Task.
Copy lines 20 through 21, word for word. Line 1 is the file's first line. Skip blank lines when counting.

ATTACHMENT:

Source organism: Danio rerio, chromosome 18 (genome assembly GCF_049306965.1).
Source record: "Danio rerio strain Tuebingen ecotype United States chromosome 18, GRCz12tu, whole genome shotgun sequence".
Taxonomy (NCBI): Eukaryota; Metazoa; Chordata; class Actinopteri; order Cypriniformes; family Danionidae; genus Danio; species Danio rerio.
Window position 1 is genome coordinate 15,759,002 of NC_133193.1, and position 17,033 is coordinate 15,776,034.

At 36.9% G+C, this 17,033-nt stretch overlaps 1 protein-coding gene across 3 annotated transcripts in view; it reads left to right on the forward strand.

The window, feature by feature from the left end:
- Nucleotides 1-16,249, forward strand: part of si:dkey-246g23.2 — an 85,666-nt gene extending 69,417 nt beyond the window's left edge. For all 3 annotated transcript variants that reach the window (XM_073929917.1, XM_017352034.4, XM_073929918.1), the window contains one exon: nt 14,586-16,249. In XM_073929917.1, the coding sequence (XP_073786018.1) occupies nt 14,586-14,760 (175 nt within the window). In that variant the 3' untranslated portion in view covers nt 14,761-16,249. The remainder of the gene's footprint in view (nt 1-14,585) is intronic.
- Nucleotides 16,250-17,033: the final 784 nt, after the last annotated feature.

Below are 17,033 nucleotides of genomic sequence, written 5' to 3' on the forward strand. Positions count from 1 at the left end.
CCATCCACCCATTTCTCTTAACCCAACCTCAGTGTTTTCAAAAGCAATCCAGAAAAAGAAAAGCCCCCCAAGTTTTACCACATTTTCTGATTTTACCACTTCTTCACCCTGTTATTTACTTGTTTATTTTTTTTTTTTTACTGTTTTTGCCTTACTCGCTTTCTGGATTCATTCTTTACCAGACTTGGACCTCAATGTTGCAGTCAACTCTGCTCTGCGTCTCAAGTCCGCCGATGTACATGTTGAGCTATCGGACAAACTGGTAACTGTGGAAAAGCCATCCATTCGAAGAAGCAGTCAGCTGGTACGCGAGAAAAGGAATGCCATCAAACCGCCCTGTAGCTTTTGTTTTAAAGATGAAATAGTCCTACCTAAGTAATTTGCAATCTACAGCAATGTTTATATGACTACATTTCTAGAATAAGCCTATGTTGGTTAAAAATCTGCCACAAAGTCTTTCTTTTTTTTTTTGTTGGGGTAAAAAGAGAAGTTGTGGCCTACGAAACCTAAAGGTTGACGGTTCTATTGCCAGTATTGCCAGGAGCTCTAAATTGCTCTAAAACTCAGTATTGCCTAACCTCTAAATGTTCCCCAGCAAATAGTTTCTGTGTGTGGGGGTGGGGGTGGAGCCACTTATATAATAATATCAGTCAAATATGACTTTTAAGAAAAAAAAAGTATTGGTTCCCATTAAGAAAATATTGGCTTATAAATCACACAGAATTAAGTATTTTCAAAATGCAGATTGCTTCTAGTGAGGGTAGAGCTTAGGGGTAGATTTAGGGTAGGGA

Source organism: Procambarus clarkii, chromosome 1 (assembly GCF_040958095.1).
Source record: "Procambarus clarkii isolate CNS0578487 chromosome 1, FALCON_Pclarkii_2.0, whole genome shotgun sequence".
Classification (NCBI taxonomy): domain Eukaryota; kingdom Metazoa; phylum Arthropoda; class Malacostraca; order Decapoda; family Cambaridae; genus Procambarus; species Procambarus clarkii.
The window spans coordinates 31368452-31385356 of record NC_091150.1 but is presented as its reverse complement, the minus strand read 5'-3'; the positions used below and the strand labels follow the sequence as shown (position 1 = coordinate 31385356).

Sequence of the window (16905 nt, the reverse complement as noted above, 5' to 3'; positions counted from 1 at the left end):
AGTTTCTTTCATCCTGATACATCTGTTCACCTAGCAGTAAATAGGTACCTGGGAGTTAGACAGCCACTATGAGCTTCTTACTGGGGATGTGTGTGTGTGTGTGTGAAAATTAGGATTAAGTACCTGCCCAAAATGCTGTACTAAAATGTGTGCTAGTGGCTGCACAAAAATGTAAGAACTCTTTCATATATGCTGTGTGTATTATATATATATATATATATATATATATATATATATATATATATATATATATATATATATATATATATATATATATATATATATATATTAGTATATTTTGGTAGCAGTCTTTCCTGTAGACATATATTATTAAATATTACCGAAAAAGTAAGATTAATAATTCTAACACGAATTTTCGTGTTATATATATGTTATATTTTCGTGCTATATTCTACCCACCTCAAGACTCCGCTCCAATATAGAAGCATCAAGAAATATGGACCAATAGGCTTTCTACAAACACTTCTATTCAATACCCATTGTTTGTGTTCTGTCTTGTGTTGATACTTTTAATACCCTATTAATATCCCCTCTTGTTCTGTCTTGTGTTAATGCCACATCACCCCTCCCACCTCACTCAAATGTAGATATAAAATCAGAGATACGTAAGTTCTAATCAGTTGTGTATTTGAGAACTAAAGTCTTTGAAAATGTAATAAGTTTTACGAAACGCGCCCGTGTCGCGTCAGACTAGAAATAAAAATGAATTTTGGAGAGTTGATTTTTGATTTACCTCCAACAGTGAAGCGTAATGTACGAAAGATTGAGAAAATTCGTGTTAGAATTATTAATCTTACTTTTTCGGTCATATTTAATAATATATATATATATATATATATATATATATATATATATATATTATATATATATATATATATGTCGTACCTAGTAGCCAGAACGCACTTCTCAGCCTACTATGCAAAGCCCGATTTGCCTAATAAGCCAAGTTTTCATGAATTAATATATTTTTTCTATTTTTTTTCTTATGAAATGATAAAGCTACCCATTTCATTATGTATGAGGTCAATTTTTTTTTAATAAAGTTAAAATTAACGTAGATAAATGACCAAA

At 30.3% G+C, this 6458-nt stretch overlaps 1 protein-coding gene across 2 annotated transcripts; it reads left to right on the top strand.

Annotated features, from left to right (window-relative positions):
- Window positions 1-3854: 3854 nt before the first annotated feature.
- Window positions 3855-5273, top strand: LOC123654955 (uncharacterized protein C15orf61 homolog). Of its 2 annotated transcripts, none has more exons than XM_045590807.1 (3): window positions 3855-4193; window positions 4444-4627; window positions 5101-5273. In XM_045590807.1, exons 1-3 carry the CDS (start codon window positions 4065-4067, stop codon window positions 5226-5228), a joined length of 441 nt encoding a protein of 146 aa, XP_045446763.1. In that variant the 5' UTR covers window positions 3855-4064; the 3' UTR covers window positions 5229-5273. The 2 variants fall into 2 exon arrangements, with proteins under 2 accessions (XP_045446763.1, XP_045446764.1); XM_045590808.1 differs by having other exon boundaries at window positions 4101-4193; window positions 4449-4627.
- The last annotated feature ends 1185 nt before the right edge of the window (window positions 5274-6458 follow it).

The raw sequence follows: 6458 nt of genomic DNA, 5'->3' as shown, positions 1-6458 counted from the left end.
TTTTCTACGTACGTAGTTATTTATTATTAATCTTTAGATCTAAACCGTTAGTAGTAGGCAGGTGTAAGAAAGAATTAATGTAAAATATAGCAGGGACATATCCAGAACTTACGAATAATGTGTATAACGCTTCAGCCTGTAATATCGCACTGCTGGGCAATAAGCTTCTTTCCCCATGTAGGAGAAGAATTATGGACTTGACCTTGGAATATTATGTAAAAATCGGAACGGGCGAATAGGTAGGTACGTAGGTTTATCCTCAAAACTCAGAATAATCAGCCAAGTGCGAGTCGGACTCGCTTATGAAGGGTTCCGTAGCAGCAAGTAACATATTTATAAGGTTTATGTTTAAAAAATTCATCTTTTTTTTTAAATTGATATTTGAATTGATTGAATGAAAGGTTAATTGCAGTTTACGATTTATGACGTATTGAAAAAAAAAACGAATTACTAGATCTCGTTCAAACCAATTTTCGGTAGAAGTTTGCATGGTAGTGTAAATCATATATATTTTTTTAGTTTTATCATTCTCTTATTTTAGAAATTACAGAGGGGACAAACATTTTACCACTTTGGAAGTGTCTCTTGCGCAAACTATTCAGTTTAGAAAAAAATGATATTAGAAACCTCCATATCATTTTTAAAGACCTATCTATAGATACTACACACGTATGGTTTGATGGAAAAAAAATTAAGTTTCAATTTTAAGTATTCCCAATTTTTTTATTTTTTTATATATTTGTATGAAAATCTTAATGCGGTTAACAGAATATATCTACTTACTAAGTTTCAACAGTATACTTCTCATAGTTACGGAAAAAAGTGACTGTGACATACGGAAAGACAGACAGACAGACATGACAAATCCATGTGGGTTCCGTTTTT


- Window positions 3855-5273, top strand: LOC123654955 (uncharacterized protein C15orf61 homolog). Of its 2 annotated transcripts, none has more exons than XM_045590807.1 (3): window positions 3855-4193; window positions 4444-4627; window positions 5101-5273. In XM_045590807.1, exons 1-3 carry the CDS (start codon window positions 4065-4067, stop codon window positions 5226-5228), a joined length of 441 nt encoding a protein of 146 aa, XP_045446763.1. In that variant the 5' UTR covers window positions 3855-4064; the 3' UTR covers window positions 5229-5273. The 2 variants fall into 2 exon arrangements, with proteins under 2 accessions (XP_045446763.1, XP_045446764.1); XM_045590808.1 differs by having other exon boundaries at window positions 4101-4193; window positions 4449-4627.
- The last annotated feature ends 1185 nt before the right edge of the window (window positions 5274-6458 follow it).